A fragment of a grocery shopping list… this is probably about 25-30 years old. It’s her handwriting.
The address label is her mother’s… also about 25-30 years old. I keep these fragments tucked into a drawer… too insignificant for a page in scrapbook, or it’s own “sleeve” in a photo album, but because her handwriting beckons her presence, these scraps are not insignificant enough to toss in the trash. So, I compromise and just keep them in the drawer in the china cabinet in the dining room. Whenever I do Â happen to come across them, it’s like she dropped in for a surprise visit. I never expect to find her, when I do.
People are, for one period in time, a mass of cells, atoms and matter — dense — and they take up physical space. They are real. Â This is how we define people. Then, poof, they will disappear like dust in an instant. And all you have left, as proof that they once stood here in physical form, are snippets of their handwriting, or the address label that once directed posts to a home.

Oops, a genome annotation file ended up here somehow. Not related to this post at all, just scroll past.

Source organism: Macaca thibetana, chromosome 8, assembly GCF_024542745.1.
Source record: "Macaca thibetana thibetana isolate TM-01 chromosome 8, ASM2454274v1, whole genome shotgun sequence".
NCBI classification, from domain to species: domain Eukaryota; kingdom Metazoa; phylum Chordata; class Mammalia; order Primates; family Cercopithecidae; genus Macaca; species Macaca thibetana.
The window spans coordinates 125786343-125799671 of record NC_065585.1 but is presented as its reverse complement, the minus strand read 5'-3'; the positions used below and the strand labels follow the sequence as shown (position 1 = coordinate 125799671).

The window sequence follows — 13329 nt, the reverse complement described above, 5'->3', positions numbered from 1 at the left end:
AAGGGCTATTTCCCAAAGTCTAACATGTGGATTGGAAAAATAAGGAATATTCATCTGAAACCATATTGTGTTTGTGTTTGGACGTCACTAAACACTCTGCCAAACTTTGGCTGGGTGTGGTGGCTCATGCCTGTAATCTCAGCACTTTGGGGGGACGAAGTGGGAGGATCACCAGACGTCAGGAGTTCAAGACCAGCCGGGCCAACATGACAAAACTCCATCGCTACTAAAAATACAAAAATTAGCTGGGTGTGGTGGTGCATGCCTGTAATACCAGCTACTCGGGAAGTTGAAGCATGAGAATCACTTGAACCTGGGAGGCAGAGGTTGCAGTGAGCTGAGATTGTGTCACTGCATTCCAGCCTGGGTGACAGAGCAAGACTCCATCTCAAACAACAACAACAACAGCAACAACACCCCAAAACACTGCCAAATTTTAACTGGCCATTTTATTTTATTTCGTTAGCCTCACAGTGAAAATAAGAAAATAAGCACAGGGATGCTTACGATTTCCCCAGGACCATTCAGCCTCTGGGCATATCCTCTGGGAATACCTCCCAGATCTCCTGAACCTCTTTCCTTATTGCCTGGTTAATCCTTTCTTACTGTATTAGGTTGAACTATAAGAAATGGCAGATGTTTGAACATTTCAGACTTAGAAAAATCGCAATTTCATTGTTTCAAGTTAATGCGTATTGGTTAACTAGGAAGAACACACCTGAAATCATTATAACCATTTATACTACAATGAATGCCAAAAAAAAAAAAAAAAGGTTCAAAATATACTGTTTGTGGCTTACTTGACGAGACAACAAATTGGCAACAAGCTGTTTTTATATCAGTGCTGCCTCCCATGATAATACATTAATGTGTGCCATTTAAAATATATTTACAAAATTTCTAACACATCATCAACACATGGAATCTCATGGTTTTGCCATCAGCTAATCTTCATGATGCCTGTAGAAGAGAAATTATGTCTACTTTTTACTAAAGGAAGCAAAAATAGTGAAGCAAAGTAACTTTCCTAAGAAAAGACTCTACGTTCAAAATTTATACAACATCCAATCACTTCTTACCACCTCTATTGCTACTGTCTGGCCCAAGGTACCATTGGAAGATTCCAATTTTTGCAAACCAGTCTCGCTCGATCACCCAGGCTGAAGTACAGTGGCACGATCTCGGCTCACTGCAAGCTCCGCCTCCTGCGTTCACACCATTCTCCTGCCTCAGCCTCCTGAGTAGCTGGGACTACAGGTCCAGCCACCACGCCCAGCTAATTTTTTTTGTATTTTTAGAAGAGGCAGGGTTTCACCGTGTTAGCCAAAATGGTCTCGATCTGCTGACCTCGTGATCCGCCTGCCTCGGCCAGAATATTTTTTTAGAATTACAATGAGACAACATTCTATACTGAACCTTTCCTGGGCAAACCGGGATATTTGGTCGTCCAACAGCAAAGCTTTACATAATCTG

Not until those bundles of cells are crumbled into dust do you begin to see what has been there all along. What people truly are transcends physical space. They are, instead completely malleable, with a capacity to reside in the corners of drawers, alive in those certain songs, and silently standing by your side as that scent settles around your shoulders.
Time is such a wonderful healer.